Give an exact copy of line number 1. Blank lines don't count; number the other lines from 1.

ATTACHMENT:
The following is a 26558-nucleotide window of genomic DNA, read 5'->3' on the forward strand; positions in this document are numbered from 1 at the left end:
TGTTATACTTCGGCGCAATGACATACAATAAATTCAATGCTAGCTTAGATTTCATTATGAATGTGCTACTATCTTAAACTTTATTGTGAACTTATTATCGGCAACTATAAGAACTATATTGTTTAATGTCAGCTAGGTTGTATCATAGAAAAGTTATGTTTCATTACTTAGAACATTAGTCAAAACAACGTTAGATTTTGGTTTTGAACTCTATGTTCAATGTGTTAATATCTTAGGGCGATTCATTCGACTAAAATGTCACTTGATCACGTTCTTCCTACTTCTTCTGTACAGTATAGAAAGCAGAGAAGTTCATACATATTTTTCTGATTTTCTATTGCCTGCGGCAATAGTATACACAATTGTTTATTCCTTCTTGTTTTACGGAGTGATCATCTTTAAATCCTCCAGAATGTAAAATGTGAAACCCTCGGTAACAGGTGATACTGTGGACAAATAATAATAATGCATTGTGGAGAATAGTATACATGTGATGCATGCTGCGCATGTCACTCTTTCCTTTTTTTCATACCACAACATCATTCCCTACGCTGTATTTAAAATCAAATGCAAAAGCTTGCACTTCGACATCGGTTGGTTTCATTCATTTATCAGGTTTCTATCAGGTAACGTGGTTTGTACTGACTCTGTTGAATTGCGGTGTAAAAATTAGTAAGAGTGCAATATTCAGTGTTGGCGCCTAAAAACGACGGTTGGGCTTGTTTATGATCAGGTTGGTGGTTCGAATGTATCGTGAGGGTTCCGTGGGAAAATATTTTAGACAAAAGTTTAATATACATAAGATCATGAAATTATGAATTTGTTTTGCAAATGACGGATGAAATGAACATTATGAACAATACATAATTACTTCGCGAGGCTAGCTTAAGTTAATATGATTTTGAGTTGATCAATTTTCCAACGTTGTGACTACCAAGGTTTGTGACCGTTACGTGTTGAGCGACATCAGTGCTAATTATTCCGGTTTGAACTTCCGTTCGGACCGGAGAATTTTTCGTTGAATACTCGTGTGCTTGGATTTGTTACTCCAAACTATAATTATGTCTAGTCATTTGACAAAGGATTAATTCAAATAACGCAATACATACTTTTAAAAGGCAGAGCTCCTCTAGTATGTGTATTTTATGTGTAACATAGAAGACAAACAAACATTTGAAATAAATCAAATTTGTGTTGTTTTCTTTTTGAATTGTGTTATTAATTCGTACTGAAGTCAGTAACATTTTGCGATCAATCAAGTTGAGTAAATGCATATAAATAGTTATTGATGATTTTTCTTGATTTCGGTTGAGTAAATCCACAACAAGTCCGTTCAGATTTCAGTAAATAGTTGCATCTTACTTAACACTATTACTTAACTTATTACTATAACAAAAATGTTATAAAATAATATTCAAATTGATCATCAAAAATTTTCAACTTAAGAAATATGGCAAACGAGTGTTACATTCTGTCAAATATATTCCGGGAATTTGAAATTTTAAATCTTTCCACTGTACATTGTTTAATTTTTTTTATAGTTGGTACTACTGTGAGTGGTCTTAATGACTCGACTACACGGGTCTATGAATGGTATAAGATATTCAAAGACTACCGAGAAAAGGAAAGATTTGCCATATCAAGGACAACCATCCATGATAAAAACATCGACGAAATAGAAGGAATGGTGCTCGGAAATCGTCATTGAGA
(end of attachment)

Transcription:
The following is a 26558-nucleotide window of genomic DNA, read 5'->3' on the forward strand; positions in this document are numbered from 1 at the left end: